3-181. Measure the critical dimensions (arch span length and total crown thickness) of the bridge (Figure 3-42). Plot these dimensions on the nomograph in Figure 3-43 to determine the provisional load class (PLC). With a span length of 30 feet and a total crown thickness of 42 inches, use the nomograph as follows:

  • Find the arch span length (denoted by L) in Column A.
  • Find the total crown thickness (t + d) in Column B.
  • Draw a straight line through the points in Columns A and B. The point at which the line intersects Column C is the PLC. For this example, the PLC is 96.

Figure 3-42. Critical Dimensions of a Masonry-Arch Bridge

Figure 3-42. Critical Dimensions of a Masonry-Arch Bridge

 

Figure 3-43. Provisional Load Carrier for a Masonry-Arch Bridge

Figure 3-43. Provisional Load Carrier for a Masonry-Arch Bridge

Military Load Classification

3-182. Obtain the one-lane, tracked MLC. Multiply the PLC by the appropriate bridge factors (Tables 3-13 through 3-19 and Figure 3-44) as follows:

Figure 3-44. Profile Factors for Arch Bridges

Figure 3-44. Profile Factors for Arch Bridges

3-183. Apply the E, F, and G factors with discretion. For example, if an arch is deformed and cracked because of abutment faults, do not downgrade the bridge for all three factors. In such cases, apply the E, F, and G individually to the PLC, modified by A through D. Use the lowest of the three results as the one-lane MLC. If the bridge is wide enough for two lanes of traffic, multiply the one-lane MLC by 0.9 to get the two-lane MLC. Use Figure 3-45 to equate one- and two-lane, tracked classifications to respective wheeled classifications.

Figure 3-45. Bridge Classification Correlations

Figure 3-45. Bridge Classification Correlations

MOVABLE BRIDGES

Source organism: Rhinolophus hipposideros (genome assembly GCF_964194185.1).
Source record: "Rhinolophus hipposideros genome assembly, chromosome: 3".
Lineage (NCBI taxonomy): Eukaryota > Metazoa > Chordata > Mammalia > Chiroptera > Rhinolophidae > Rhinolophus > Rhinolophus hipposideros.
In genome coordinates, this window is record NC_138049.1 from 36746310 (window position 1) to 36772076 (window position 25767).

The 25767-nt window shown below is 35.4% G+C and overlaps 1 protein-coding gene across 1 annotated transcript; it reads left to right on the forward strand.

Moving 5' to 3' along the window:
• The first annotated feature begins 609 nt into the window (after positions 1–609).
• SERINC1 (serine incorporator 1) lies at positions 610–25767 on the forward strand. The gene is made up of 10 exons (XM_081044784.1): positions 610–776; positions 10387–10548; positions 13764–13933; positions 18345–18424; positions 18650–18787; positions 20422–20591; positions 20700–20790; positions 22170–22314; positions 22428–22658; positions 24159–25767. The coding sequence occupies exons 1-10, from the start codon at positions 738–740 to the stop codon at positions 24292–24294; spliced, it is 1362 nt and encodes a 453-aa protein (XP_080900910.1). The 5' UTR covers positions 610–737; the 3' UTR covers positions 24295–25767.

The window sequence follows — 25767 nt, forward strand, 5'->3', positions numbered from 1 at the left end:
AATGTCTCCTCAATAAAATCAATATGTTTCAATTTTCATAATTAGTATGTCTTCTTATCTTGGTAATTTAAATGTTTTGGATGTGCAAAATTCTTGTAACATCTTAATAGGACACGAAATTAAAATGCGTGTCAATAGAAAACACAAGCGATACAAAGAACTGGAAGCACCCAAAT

3-184. When a highway crosses a navigable waterway with light boat traffic, movable bridges are often constructed as a cost-saving measure (Figure 3-46). The three general types of movable bridges are swing, bascule, and vertical-lift. Construction is usually a truss or girder system with machinery to move the bridge away from the navigation channel. Determine the MLC the same as for fixed bridges of the same type (girder, truss, and so on). The machinery/gearing for moving the bridge should have no effect on the MLC. Special warning signs should be posted indicating the presence of a movable bridge.

Figure 3-46. Typical Movable Bridges

Figure 3-46. Typical Movable Bridges

SUSPENSION BRIDGES

3-185. A suspension bridge (Figure 3-47) is used mainly for long spans where support from below is impracticable (for example, when a water current is too swift or when the gap to be bridged is too deep). Most spans over 2,000 feet are of suspension construction. Like truss and girder bridges, all suspension bridges have a floor system consisting of stringers and floor beams. The floor beams are connected to the suspension cables at hanger points.

Figure 3-47. Typical Suspension Bridge

Figure 3-47. Typical Suspension Bridge

3-186. The load capacity of a suspension bridge may be based on many limiting elements, such as the support towers and the suspension cables, anchorages, and hangers. The reconnaissance and analysis effort for all of these elements would be very time consuming. A reasonable classification can be achieved by only considering the floor system (such as the stringers and floor beams that are suspended between the hangers [the vertical cables hung from the suspension cables]). The floor system of a suspension bridge is the same as that of a steel-girder bridge. Use paragraphs 3-92 through 3-106 to rate the stringers and floor beams. If a more expedient classification is required, use the classification by correlation procedure discussed in Section III of this chapter (pay careful attention to the span length requirements of paragraph 3-13).

OTHER BRIDGES

3-187. This section may not have covered all bridge types found in the TO (especially in foreign countries). Local civilian authorities are the best source for obtaining a reasonable MLC on these bridges; otherwise, an analysis of the superstructure will usually suffice.